Why is it important to limit the number of connections to a server process with process pooling?

I am currently building a terminal based chat system where I use :gen_tcp.

I have a TcpServer that accepts connections, and a TcpClientPool, which is an Agent, that saves each client in the TcpClientPool own state. Basically, the TcpServer retrieves the TcpClientPool states to get all of the current connected clients, and broadcasts one messsage from one client to all other clients. The TcpClientPool accepts an unlimited number of clients.

However, in Going low level with TCP sockets and :gen_tcp, Orestis Markou mentions the need for implementing a pool of connections that accepts a limited number of clients. I remember also having read in the Elixir in Action book that implementing a limited number of connections for the to-do application was the way to go.

Why would one do that?

I have read the Elixir School’s post on Poolboy:

Let’s think of a specific example for a moment. You are tasked to build an application for saving user profile information to the database. If you’ve created a process for every user registration, you would create unbounded number of connections. At some point the number of those connections can exceed the capacity of your database server. Eventually your application can get timeouts and various exceptions.

But I still don’t understand:

  • I thought the BEAM could handle millions of concurrent processes, so I’m quite confused; if the BEAM can handle millions of concurrent processes, then I don’t need to implement a pool of processes, unless I plan to have millions of them running concurrently right?
  • Or is it simply that my TcpServer process cannot handles that many concurrent connections?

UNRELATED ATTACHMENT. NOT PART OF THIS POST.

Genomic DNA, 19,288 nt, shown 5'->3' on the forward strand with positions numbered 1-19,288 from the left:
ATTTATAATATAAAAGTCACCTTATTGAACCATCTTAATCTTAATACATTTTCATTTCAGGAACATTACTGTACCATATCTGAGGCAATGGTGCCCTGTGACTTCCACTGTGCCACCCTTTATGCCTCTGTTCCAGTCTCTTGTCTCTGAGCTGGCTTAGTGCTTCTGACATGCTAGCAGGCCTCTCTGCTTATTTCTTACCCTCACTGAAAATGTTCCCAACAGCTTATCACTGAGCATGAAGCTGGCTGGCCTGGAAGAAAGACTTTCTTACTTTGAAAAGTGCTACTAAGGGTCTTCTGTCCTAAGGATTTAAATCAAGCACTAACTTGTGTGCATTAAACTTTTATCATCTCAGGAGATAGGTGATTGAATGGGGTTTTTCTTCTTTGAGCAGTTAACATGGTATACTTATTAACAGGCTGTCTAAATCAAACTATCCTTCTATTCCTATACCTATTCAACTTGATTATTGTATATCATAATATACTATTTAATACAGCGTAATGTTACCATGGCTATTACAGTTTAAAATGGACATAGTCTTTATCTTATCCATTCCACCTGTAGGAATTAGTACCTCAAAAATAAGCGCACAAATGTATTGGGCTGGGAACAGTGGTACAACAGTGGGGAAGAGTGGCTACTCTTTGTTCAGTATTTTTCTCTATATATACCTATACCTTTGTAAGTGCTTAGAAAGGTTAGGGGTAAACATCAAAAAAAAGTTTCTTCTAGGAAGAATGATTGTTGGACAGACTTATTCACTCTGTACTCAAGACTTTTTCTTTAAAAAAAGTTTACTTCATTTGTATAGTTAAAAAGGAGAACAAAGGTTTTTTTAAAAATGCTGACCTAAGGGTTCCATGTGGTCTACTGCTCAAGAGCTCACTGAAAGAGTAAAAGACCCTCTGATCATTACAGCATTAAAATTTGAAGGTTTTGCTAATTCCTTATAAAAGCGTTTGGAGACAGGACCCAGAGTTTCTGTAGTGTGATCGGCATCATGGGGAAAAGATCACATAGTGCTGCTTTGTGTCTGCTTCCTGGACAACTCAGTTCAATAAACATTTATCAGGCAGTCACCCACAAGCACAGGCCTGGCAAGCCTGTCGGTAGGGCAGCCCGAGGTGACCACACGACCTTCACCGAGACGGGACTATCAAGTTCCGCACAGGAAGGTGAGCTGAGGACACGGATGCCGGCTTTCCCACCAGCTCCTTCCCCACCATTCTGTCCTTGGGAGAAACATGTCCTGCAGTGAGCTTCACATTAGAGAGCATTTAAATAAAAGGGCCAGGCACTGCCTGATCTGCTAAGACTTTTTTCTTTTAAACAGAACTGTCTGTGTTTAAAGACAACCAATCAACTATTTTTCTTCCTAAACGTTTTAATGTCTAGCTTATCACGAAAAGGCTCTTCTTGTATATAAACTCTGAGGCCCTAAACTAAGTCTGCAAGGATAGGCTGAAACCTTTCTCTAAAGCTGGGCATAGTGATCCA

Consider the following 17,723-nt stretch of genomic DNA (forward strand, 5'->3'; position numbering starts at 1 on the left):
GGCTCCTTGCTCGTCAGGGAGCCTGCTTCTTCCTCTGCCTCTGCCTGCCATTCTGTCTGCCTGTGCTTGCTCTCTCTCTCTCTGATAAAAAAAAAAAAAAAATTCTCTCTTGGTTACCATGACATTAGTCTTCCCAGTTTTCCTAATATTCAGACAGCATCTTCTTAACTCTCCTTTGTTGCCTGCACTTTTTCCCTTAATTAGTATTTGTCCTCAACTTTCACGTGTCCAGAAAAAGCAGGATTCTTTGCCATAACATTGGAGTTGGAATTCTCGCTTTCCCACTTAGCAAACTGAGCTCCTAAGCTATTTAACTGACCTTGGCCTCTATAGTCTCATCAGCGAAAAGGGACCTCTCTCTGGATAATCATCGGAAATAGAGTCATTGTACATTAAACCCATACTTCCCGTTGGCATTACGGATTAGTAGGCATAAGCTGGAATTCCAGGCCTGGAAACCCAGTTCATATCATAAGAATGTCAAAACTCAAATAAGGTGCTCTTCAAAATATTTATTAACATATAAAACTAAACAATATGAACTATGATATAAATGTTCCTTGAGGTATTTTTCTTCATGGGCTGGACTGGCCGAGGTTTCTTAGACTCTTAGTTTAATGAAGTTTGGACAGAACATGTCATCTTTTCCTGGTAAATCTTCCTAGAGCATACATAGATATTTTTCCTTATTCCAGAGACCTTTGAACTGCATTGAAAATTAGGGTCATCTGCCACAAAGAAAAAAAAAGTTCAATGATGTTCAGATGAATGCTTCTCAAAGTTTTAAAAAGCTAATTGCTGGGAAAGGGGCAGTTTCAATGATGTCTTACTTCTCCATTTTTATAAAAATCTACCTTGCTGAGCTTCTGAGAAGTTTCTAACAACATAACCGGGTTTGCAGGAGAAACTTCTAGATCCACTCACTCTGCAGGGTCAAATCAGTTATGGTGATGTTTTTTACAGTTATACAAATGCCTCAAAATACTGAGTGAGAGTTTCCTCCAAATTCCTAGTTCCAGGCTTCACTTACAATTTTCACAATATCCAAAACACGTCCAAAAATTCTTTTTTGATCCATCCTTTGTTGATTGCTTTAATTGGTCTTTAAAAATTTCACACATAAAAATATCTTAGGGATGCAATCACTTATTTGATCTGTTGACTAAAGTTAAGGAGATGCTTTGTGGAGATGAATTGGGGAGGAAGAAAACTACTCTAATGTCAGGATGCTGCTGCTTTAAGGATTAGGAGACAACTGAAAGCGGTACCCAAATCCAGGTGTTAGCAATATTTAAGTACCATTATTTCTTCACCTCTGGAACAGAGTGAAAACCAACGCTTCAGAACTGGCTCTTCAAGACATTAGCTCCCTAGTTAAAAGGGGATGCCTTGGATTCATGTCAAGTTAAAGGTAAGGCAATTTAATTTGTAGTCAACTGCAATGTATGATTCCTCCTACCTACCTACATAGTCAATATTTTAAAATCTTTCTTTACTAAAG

• If so how to know the maximum of connections that my TcpServer can handles?
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Networking is not just “the BEAM” though. It’s also your host OS, host hardware and the network itself. Those might enforce real constraints on your architecture.


BEAM can handle a lot of concurrent processes and connections, it’s good at that. But in the example there is a database server, and that cannot. Typically for example the PostgreSQL default configuration allows 100–200 connections and no more. This can be tuned but it’s not infinite. Rather than having your processes try and fail to connect to the database, they will instead send the request to the pool and wait for the pool to handle it.


As others said, a connection can be an expensive resource, and how expensive it is does not depend on the BEAM. Remember that the OS kernel mediates all interaction with hardware, including the network devices. The example of PostgreSQL is a good one, because it shows the cost both on the client side and on the server side. Whenever you establish a connection to Postgres, these things have to happen:

  • The OS on the client machine has to create a TCP socket, allocate a port, etc., all of which uses resources
  • The Postgres server will create a new OS process to handle the connection, and each process will use resources on the database server side

These resources are more expensive to create and maintain than a BEAM process, therefore it’s a good idea to use a pool.


The point is that there’s still a limit, and it’s shared amongst all the things running on the BEAM. You use a pool to provide a documented / monitorable / etc limit instead of an implicit one.

Make sense.
Thanks you all for the answer. I understand it better now!

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